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Salem piano teacher earns second Royal Conservatory gold medal

Gold medal pianist - Patricia Reimer of Salem won a gold medal from the Royal Conservatory of Music for earning the top mark in Ontario for her Elementary Piano Pedagogy exam.       photo by Jaime Myslik

Salem piano teacher earns second Royal Conservatory gold medal

by Jaime Myslik

SALEM - Patricia Reimer of Salem won a gold medal from the Royal Conservatory  of Music for earning the top mark in Ontario for the Elementary Piano Pedagogy examination.

Reimer wrote the exam,  which tested her ability to teach piano, about a year ago. She didn’t learn about the medal until this fall.

“My marks were really great and I was thrilled, I was just over the moon and I never thought about it again until I got an email back in ... early October saying ‘... Your marks were the highest and we’re giving you a gold medal, come and get it,’” she said.

“That was like the sprinkles on the cherry on the icing on the awesome cake.”

She received the medal on Nov. 22.

Reimer took her first Royal Conservatory exam when she was 8 years old and completed an exam almost every year until she received her Association of the Royal Conservatory of Toronto (ARCT) diploma in voice in 1989 when she was 25.

She earned the top mark in the province in the voice ARCT exam,  earning her first gold medal.

“It is much rarer ... much more unusual and commendable to have somebody who got this for piano teaching and also has voice, so it’s a high level of achievement in two different instruments which is really wonderful,” said Janet Lopinski, director of academic programs at the Royal Conservatory of Music.

Once Reimer completed high school, she pursued a post secondary education involving music and her voice, graduating with a bachelor of music honours degree from Wilfrid Laurier University in 1988.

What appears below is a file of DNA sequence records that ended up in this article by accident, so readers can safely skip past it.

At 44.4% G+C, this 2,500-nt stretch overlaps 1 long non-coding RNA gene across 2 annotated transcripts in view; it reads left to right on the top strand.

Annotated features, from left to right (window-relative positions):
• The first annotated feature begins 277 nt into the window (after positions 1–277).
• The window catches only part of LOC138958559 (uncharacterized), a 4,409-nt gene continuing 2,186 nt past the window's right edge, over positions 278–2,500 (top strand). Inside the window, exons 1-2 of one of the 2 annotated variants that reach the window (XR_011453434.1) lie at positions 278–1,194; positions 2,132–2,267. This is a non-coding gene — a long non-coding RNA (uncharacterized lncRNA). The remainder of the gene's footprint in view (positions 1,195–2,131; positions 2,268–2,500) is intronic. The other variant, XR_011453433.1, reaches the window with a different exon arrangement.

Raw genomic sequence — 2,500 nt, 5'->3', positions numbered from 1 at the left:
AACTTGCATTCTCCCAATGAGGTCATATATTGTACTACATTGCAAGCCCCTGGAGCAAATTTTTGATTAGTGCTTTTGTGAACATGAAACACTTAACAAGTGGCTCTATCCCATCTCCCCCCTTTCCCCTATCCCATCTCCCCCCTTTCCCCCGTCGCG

She chose to pursue her teaching degree in piano. It all happened when her husband’s sons began learning to play piano.

“I used to help them and the older one in particular was really focused and he liked to practice a lot and I used to work with him a lot and I found it very fulfilling,” she said.

“So I thought well maybe I could teach some other kids too, so I went about trying to search for students and I got one or two and then I got three or four - before you know it I had a studio.”

She said the more she taught the more she liked it, until eventually she landed a job at St. John’s-Kilmarnock School in Breslau teaching students piano separate from their academic studies but still during the school day.

“There’s all these great statistics about kids that learn a musical instrument have a greater chance of reaching their academic potential,” Reimer said. “The most important thing I think is to study arts for art’s sake.

“There’s a lot of great music and a lot of great art out there and I think that it’s worth knowing about.”

In her private piano practice, Reimer said she has 10 students, and one who inspired her decision to take the elementary piano pedagogy examination last year.